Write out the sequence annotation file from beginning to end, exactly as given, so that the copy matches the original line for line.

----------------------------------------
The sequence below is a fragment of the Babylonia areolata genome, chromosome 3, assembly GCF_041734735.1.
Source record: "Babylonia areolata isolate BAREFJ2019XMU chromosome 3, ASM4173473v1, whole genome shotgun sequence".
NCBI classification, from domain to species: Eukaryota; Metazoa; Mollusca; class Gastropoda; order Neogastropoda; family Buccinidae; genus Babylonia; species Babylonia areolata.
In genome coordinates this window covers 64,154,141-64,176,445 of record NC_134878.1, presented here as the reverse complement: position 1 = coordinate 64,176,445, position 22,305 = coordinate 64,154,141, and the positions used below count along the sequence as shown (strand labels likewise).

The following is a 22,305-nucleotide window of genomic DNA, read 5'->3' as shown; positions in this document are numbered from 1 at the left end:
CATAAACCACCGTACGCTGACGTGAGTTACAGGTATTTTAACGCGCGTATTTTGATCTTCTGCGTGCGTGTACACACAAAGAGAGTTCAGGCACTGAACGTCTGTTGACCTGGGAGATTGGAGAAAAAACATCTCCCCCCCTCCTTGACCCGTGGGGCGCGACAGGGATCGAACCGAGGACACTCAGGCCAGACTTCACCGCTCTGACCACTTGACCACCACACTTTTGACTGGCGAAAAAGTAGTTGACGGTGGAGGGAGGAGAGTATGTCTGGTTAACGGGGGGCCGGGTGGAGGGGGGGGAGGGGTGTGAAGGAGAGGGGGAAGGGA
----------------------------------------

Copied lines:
The sequence below is a fragment of the Babylonia areolata genome, chromosome 3, assembly GCF_041734735.1.
Source record: "Babylonia areolata isolate BAREFJ2019XMU chromosome 3, ASM4173473v1, whole genome shotgun sequence".
NCBI classification, from domain to species: Eukaryota; Metazoa; Mollusca; class Gastropoda; order Neogastropoda; family Buccinidae; genus Babylonia; species Babylonia areolata.
In genome coordinates this window covers 64,154,141-64,176,445 of record NC_134878.1, presented here as the reverse complement: position 1 = coordinate 64,176,445, position 22,305 = coordinate 64,154,141, and the positions used below count along the sequence as shown (strand labels likewise).

The following is a 22,305-nucleotide window of genomic DNA, read 5'->3' as shown; positions in this document are numbered from 1 at the left end:
CATAAACCACCGTACGCTGACGTGAGTTACAGGTATTTTAACGCGCGTATTTTGATCTTCTGCGTGCGTGTACACACAAAGAGAGTTCAGGCACTGAACGTCTGTTGACCTGGGAGATTGGAGAAAAAACATCTCCCCCCCTCCTTGACCCGTGGGGCGCGACAGGGATCGAACCGAGGACACTCAGGCCAGACTTCACCGCTCTGACCACTTGACCACCACACTTTTGACTGGCGAAAAAGTAGTTGACGGTGGAGGGAGGAGAGTATGTCTGGTTAACGGGGGGCCGGGTGGAGGGGGGGGAGGGGTGTGAAGGAGAGGGGGAAGGGA